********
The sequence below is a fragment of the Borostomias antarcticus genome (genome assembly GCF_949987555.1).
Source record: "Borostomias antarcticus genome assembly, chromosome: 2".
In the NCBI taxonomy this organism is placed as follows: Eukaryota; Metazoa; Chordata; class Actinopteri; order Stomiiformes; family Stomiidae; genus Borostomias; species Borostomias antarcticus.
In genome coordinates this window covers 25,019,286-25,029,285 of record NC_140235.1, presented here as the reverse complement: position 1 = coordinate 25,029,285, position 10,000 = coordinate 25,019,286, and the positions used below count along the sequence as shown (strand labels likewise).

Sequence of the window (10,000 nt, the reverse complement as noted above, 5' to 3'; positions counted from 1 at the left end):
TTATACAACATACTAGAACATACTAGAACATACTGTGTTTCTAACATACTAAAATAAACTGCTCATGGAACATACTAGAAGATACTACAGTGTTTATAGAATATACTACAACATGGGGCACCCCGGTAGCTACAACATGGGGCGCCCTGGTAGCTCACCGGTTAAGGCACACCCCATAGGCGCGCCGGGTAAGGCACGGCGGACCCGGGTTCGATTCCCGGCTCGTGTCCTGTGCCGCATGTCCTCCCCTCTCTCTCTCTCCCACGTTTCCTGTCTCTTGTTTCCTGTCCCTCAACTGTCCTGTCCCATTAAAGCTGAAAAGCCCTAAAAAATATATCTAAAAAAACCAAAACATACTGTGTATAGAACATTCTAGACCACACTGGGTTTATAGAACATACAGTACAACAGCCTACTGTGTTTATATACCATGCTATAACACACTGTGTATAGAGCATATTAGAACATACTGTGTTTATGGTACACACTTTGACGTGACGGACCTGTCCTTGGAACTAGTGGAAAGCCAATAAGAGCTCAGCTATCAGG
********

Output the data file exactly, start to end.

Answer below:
The sequence below is a fragment of the Borostomias antarcticus genome (genome assembly GCF_949987555.1).
Source record: "Borostomias antarcticus genome assembly, chromosome: 2".
In the NCBI taxonomy this organism is placed as follows: Eukaryota; Metazoa; Chordata; class Actinopteri; order Stomiiformes; family Stomiidae; genus Borostomias; species Borostomias antarcticus.
In genome coordinates this window covers 25,019,286-25,029,285 of record NC_140235.1, presented here as the reverse complement: position 1 = coordinate 25,029,285, position 10,000 = coordinate 25,019,286, and the positions used below count along the sequence as shown (strand labels likewise).

Sequence of the window (10,000 nt, the reverse complement as noted above, 5' to 3'; positions counted from 1 at the left end):
TTATACAACATACTAGAACATACTAGAACATACTGTGTTTCTAACATACTAAAATAAACTGCTCATGGAACATACTAGAAGATACTACAGTGTTTATAGAATATACTACAACATGGGGCACCCCGGTAGCTACAACATGGGGCGCCCTGGTAGCTCACCGGTTAAGGCACACCCCATAGGCGCGCCGGGTAAGGCACGGCGGACCCGGGTTCGATTCCCGGCTCGTGTCCTGTGCCGCATGTCCTCCCCTCTCTCTCTCTCCCACGTTTCCTGTCTCTTGTTTCCTGTCCCTCAACTGTCCTGTCCCATTAAAGCTGAAAAGCCCTAAAAAATATATCTAAAAAAACCAAAACATACTGTGTATAGAACATTCTAGACCACACTGGGTTTATAGAACATACAGTACAACAGCCTACTGTGTTTATATACCATGCTATAACACACTGTGTATAGAGCATATTAGAACATACTGTGTTTATGGTACACACTTTGACGTGACGGACCTGTCCTTGGAACTAGTGGAAAGCCAATAAGAGCTCAGCTATCAGG